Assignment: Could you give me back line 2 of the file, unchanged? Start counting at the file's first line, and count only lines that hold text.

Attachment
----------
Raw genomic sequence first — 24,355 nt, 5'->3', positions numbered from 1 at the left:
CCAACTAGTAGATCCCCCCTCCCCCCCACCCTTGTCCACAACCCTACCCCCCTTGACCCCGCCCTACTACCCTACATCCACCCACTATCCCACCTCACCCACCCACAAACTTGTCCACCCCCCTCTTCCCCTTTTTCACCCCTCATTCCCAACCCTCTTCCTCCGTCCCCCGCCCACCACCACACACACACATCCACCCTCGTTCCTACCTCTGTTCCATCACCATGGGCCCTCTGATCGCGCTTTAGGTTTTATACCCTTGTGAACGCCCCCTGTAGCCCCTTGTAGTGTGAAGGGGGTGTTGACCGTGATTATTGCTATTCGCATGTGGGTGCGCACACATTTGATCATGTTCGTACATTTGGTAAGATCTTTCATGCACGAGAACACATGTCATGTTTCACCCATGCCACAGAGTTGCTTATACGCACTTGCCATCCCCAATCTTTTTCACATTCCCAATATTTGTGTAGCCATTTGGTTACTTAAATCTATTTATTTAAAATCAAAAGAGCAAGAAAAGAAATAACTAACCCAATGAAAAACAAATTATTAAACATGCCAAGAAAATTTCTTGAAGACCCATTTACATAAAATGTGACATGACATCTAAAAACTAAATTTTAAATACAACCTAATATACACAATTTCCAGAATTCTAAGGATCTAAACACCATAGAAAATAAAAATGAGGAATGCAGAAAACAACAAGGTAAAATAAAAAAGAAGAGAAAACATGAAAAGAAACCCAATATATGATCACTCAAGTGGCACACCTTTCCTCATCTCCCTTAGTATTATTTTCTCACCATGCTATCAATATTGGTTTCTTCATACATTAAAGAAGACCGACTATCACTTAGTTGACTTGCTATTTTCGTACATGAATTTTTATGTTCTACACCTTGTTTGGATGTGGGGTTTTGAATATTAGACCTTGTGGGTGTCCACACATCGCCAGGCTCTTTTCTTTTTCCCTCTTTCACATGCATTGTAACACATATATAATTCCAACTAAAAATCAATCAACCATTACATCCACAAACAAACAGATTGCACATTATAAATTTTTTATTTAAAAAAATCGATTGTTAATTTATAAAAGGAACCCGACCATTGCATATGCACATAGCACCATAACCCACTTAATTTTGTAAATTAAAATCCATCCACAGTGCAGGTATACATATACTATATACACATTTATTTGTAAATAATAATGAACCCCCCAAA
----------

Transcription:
CCAACTAGTAGATCCCCCCTCCCCCCCACCCTTGTCCACAACCCTACCCCCCTTGACCCCGCCCTACTACCCTACATCCACCCACTATCCCACCTCACCCACCCACAAACTTGTCCACCCCCCTCTTCCCCTTTTTCACCCCTCATTCCCAACCCTCTTCCTCCGTCCCCCGCCCACCACCACACACACACATCCACCCTCGTTCCTACCTCTGTTCCATCACCATGGGCCCTCTGATCGCGCTTTAGGTTTTATACCCTTGTGAACGCCCCCTGTAGCCCCTTGTAGTGTGAAGGGGGTGTTGACCGTGATTATTGCTATTCGCATGTGGGTGCGCACACATTTGATCATGTTCGTACATTTGGTAAGATCTTTCATGCACGAGAACACATGTCATGTTTCACCCATGCCACAGAGTTGCTTATACGCACTTGCCATCCCCAATCTTTTTCACATTCCCAATATTTGTGTAGCCATTTGGTTACTTAAATCTATTTATTTAAAATCAAAAGAGCAAGAAAAGAAATAACTAACCCAATGAAAAACAAATTATTAAACATGCCAAGAAAATTTCTTGAAGACCCATTTACATAAAATGTGACATGACATCTAAAAACTAAATTTTAAATACAACCTAATATACACAATTTCCAGAATTCTAAGGATCTAAACACCATAGAAAATAAAAATGAGGAATGCAGAAAACAACAAGGTAAAATAAAAAAGAAGAGAAAACATGAAAAGAAACCCAATATATGATCACTCAAGTGGCACACCTTTCCTCATCTCCCTTAGTATTATTTTCTCACCATGCTATCAATATTGGTTTCTTCATACATTAAAGAAGACCGACTATCACTTAGTTGACTTGCTATTTTCGTACATGAATTTTTATGTTCTACACCTTGTTTGGATGTGGGGTTTTGAATATTAGACCTTGTGGGTGTCCACACATCGCCAGGCTCTTTTCTTTTTCCCTCTTTCACATGCATTGTAACACATATATAATTCCAACTAAAAATCAATCAACCATTACATCCACAAACAAACAGATTGCACATTATAAATTTTTTATTTAAAAAAATCGATTGTTAATTTATAAAAGGAACCCGACCATTGCATATGCACATAGCACCATAACCCACTTAATTTTGTAAATTAAAATCCATCCACAGTGCAGGTATACATATACTATATACACATTTATTTGTAAATAATAATGAACCCCCCAAA